WASHINGTON — A historic one-room schoolhouse in Loudoun County, Virginia, that served generations of African American children has been spray-painted with racist messages, including a swastika.
The vandalism to the Old Ashburn Schoolhouse was discovered Saturday morning. The building is undergoing historic restoration in a fundraising project led by students and teachers from the Loudoun School for the Gifted.
“Students have been walking by, they’re brokenhearted, teachers are brokenhearted because they’ve invested so much time and effort,” said Deep Sran, founder and principal of the Loudoun School for the Gifted.
Old Ashburn Schoolhouse educated black children from 1892 to 1950, when the little schoolhouse was heated by a wood-burning stove and segregated education was the rule in some states including Virginia. Money has been raised to restore the 124-year-old school through a variety of efforts including bake sales and a GoFundMe page.
Thanks to the students’ fundraising, donations from vendors and the efforts of the community, the ramshackle building’s decrepit foundation was shored up and the modest building was given new windows.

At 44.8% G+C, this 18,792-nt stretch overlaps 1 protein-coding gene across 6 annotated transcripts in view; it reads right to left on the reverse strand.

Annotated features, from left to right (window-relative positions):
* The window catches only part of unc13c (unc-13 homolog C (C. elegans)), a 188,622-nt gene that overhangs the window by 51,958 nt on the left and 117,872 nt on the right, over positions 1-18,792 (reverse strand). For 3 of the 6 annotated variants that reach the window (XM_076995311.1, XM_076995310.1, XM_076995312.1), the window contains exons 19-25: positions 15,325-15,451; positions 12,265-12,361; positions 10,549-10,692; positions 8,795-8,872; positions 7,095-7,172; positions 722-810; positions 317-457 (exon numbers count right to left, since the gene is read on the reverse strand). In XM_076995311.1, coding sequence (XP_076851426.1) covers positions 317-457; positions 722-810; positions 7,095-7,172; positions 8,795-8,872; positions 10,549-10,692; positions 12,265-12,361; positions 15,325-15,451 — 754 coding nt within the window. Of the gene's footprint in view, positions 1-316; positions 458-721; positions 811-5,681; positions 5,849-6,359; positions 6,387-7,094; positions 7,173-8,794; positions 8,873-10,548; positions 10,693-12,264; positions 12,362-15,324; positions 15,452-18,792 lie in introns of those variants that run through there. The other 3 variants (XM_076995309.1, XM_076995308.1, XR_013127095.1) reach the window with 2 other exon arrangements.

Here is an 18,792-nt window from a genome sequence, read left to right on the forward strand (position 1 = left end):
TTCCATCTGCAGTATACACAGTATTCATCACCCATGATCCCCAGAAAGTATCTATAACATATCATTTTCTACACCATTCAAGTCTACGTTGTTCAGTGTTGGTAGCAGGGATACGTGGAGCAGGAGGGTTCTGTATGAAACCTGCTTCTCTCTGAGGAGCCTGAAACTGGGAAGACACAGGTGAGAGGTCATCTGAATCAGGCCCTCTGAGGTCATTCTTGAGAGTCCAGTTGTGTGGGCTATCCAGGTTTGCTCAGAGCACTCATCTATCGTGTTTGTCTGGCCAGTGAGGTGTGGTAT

“We just took the boards off a week ago and we were so excited because sun was coming through the windows,” Sran said.
Now the phrase “white power,” swastikas, crude drawings and profanities are among the defacement spray-painted in red and blue on the humble building.
“The vandalism to the Old Ashburn School is reprehensible and will not be tolerated here in Loudoun County,” said Sheriff Mike Chapman.
Sran said the school is ready to get back on track.
“We’re going to actually try to speed up the restoration, just to make the point that this is not something that’s going to dissuade us from doing what needs to be done,” Sran said.
“A school like that tells us how far we’ve come and for that purpose it’s critical to save it,” he said.
In November, the Loudoun School for the Gifted plans to break ground on a new building a few hundred yards from the historic schoolhouse. The school plans to use the old schoolhouse as a meeting place, where classes can be held and the public welcomed to see a part of Loudoun history.
“We’re going to redouble our efforts,” Sran said.